Google first entered the phone business in 2010 by partnering with third-party hardware manufacturers for its Google Nexus line, but it wasn't until 2016 that the tech giant went all-in on its own phone with the Google Pixel.
The Google Pixel smartphone line is powered by Google's own Android operating system and competes with other high-end phones like Apple's iPhone and Samsung's Galaxy S handsets.
What to consider when choosing a Google phone
These days, new smartphone models seem to arrive every other week, each touting a bevy of fancy new features promising to improve your life in all manner of exciting ways. Determining which of these features is actually worth your money isn't always easy, so we've broken down the key factors to keep in mind when shopping for a Google phone:
Unlike many Android-based phones, Google's Pixel handsets do not come with a microSD card slot for expanding their storage capacity beyond their internal limits. While it is possible to add more storage using USB-C flash drives and microSD to USB-C adapters that require additional cables and dongles, these are not an ideal solution. Instead, it's better to choose a Pixel handset with sufficient internal storage for your needs, whether that be 32GB, 64GB or 128GB.
Google offers two models of each of its Pixel handsets: a standard model with a 5-inch screen and an XL model with a larger screen. Choosing between the two typically comes down to whether you prefer portability or more screen real estate for navigating websites and interacting with apps.
As high-end smartphones, all Google Pixel handsets carry a premium price tag. You can offset this slightly by signing up for a contract plan with an Australian mobile provider and paying the phone off over the course of 24 months or more. However, you'll still be spending a pretty penny to get your hands on a Pixel handset. A more budget-friendly option is to consider picking up an older Pixel model, since these tend to drop in price significantly once a newer model hits store shelves.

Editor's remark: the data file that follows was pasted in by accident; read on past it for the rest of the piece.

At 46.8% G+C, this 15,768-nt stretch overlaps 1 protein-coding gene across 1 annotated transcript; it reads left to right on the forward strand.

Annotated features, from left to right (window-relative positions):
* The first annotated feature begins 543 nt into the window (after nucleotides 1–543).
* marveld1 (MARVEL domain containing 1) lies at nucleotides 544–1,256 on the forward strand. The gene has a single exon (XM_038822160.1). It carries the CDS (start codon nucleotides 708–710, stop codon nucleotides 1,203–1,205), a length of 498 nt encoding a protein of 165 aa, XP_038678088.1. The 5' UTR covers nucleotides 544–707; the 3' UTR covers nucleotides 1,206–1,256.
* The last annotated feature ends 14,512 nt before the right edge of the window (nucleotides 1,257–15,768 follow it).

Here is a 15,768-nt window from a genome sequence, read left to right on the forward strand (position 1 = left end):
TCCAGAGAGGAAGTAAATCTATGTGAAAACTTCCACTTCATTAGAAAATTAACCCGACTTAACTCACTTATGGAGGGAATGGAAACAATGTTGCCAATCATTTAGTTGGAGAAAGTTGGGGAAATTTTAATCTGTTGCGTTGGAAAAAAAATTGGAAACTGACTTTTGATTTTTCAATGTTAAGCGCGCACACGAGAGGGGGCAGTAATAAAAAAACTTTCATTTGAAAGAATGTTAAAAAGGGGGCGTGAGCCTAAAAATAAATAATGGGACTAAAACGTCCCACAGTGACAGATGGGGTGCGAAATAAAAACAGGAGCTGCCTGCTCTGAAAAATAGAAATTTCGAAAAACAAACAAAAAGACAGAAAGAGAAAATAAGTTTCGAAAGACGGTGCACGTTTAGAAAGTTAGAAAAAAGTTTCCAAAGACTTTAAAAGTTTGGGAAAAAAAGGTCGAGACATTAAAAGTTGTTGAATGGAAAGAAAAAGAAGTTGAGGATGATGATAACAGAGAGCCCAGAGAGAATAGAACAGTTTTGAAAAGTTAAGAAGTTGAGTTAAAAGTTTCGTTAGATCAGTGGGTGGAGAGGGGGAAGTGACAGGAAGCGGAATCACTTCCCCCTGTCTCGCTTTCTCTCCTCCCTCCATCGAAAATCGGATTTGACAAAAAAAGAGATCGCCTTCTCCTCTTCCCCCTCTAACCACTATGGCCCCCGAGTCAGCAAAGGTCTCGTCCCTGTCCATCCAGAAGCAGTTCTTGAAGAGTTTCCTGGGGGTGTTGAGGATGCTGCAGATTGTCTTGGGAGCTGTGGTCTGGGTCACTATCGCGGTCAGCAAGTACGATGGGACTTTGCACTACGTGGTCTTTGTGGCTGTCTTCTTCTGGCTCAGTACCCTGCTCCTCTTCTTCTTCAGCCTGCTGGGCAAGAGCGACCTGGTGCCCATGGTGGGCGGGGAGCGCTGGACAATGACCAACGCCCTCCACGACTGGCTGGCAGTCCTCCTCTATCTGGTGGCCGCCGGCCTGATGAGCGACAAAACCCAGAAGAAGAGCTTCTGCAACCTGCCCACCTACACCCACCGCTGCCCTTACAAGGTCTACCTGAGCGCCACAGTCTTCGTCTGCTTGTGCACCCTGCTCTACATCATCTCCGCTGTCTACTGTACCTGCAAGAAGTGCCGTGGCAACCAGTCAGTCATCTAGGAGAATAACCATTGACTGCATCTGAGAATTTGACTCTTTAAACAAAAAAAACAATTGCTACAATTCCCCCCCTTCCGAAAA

Apple isn't the only company to cop flak for removing the headphone jack from its phones. While the first generation of Pixel handsets included a 3.5mm connection, the Pixel 2 handsets do not, necessitating the use of an adaptor to hook up a regular set of wired headphones. Fortunately, Google packs in one of these adaptors with its Pixel 2 handsets.
If you're concerned about strangers getting their hands on your personal data, you'll be glad to know that both generations of Google Pixel handsets include fingerprint sensors for added security when unlocking your phone, authorising purchases through Google Play and activating certain apps.
The camera is one of the strongest selling points of all models of the Google Pixel. Packing a 12MP sensor and sporting plenty of extra features like smart autofocus, image stabilisation and the exclusive ability to record 4K video, the Pixel is more than capable of serving as your primary camera for everything from holiday happy snaps to near professional-quality photography.
While not as powerful as the rear-facing camera, all Google Pixel handsets feature a front-facing camera capable of taking some pretty impressive selfies. With an 8MP sensor and a f/2.4 aperture, you shouldn't have any trouble capturing glamour shots worth posting to Facebook.